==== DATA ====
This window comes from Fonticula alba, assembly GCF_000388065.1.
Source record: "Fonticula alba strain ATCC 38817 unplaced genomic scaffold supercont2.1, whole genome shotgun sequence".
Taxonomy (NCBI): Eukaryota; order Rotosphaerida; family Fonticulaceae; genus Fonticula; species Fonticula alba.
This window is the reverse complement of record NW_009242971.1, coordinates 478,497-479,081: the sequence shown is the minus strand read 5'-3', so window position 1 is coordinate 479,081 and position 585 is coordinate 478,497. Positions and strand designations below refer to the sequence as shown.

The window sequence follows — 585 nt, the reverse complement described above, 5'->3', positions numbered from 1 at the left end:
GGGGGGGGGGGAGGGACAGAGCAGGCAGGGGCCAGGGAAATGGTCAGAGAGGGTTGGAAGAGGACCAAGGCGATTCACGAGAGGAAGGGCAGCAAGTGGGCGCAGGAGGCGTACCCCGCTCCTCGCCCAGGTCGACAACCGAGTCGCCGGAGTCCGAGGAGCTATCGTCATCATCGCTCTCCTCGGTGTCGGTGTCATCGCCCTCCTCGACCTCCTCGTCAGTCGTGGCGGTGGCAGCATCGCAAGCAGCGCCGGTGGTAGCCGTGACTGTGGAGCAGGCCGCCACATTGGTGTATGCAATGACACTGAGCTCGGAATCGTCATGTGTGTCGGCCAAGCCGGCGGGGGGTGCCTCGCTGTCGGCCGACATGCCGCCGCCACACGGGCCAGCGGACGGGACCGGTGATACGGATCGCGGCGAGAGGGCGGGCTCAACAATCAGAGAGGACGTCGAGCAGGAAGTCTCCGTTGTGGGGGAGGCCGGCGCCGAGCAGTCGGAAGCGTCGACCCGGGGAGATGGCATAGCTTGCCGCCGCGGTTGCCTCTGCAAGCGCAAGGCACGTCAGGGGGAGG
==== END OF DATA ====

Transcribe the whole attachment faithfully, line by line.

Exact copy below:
This window comes from Fonticula alba, assembly GCF_000388065.1.
Source record: "Fonticula alba strain ATCC 38817 unplaced genomic scaffold supercont2.1, whole genome shotgun sequence".
Taxonomy (NCBI): Eukaryota; order Rotosphaerida; family Fonticulaceae; genus Fonticula; species Fonticula alba.
This window is the reverse complement of record NW_009242971.1, coordinates 478,497-479,081: the sequence shown is the minus strand read 5'-3', so window position 1 is coordinate 479,081 and position 585 is coordinate 478,497. Positions and strand designations below refer to the sequence as shown.

The window sequence follows — 585 nt, the reverse complement described above, 5'->3', positions numbered from 1 at the left end:
GGGGGGGGGGGAGGGACAGAGCAGGCAGGGGCCAGGGAAATGGTCAGAGAGGGTTGGAAGAGGACCAAGGCGATTCACGAGAGGAAGGGCAGCAAGTGGGCGCAGGAGGCGTACCCCGCTCCTCGCCCAGGTCGACAACCGAGTCGCCGGAGTCCGAGGAGCTATCGTCATCATCGCTCTCCTCGGTGTCGGTGTCATCGCCCTCCTCGACCTCCTCGTCAGTCGTGGCGGTGGCAGCATCGCAAGCAGCGCCGGTGGTAGCCGTGACTGTGGAGCAGGCCGCCACATTGGTGTATGCAATGACACTGAGCTCGGAATCGTCATGTGTGTCGGCCAAGCCGGCGGGGGGTGCCTCGCTGTCGGCCGACATGCCGCCGCCACACGGGCCAGCGGACGGGACCGGTGATACGGATCGCGGCGAGAGGGCGGGCTCAACAATCAGAGAGGACGTCGAGCAGGAAGTCTCCGTTGTGGGGGAGGCCGGCGCCGAGCAGTCGGAAGCGTCGACCCGGGGAGATGGCATAGCTTGCCGCCGCGGTTGCCTCTGCAAGCGCAAGGCACGTCAGGGGGAGG